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Aquarius docked in Marseille. Photo: Boris Horvat/AFP/Getty Images

Medical humanitarian organization Doctors Without Borders (known by its French acronym MSF) was forced last Thursday to shut down its search-and-rescue operations in the Mediterranean on board the vessel Aquarius, blaming a "dishonest smearing and obstructive campaign."

Why it matters: MSF International President Joanne Liu tells Al Jazeera in an interview: "We just can't understand why saving lives has become illegal." She added that MSF is examining whether there's any possibility of resuming operations in the future.

How difficult was it to continue operations in recent months and what forced you to stop them?

Liu: "The last few months, rescuing people in the Mediterranean was made more and more difficult for us. We were regularly blocked and impeded in trying to save lives. We tried to get a flag for several weeks but things didn't work out. First Gibraltar and then Panama, under increasing pressure from different states, decided to withdraw the flag. So we decided that we needed to close that sequence and see how we go forward."

What happens now with the Aquarius and the rescue mission?

Liu: "With the sabotage of the Aquarius, gone is the most basic humanitarian and legal commitment: saving lives at sea. For the time being, we are re-assessing so it's a bit too early to answer that. We can't resume unless we have a boat flag. There's no sign of that happening right now. We will talk to... countries and put forward what the reality is."

"It's clear that migration is a very, very politically loaded issue. Countries need to understand that human rights of a person do not disappear as soon as they cross the border."

What are the countries opposing your operations saying to this?

Liu: "Right now, it is being portrayed that the number of migrants reaching the shores of Europe is decreasing. That's being shown as a success story by these people. But on the flip side, that's because more and more people are being rescued by the Libyan coastguards and taken back to the filthy, overcrowded detention centers in Libya where almost 5,000 of them are living in inhumane conditions. We're telling them that the cost of their success is human lives and dignity."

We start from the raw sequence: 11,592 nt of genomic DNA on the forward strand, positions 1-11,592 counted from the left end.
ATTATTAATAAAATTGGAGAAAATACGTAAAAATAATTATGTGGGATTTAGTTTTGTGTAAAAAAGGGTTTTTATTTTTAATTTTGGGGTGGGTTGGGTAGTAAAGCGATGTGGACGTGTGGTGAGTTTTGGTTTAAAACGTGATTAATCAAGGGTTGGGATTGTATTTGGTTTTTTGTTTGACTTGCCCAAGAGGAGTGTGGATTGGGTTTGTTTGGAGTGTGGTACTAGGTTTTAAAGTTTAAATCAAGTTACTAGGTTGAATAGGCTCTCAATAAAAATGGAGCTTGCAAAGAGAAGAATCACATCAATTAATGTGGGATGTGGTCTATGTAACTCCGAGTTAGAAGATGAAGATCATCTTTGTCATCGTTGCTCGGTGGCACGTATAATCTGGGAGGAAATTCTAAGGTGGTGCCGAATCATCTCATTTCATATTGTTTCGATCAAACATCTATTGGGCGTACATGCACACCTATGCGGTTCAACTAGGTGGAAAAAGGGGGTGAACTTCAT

Go deeper: Read the full Al Jazeera report.

Go deeper

The Week America Changed

Sandberg thought Zuckerberg was "nuts" on remote work in January 2020

Photo illustration: Sarah Grillo/Axios. Photo: Paul Marotta/Getty Image

Chief operating officer Sheryl Sandberg thought Mark Zuckerberg was "nuts" when he raised the possibility in January 2020 that 50,000 Facebook employees might have to work from home. By March 6, they were.

Why it matters: In an interview Monday with Axios Re:Cap, Sandberg explained how Facebook moved quickly to respond to the pandemic with grants for small businesses and work-from-home stipends for its employees, and how the company has been watching the unfolding crisis for women in the workforce.

Supreme Court declines to hear case on qualified immunity for police officers

The Supreme Court on March 5. Photo: Olivier Douliery/AFP via Getty Images

The Supreme Court on Monday declined to hear an appeal for a lawsuit brought against Cleveland police officers that challenges the scope of qualified immunity, the legal doctrine which has been used to shield officers from lawsuits alleging excessive force, Reuters reports.

Why it matters: The doctrine has been the subject of scrutiny from civil rights advocates. Eliminating qualified immunity was one of the key demands of demonstrators during nationwide protests in 2020 following the killing of George Floyd.

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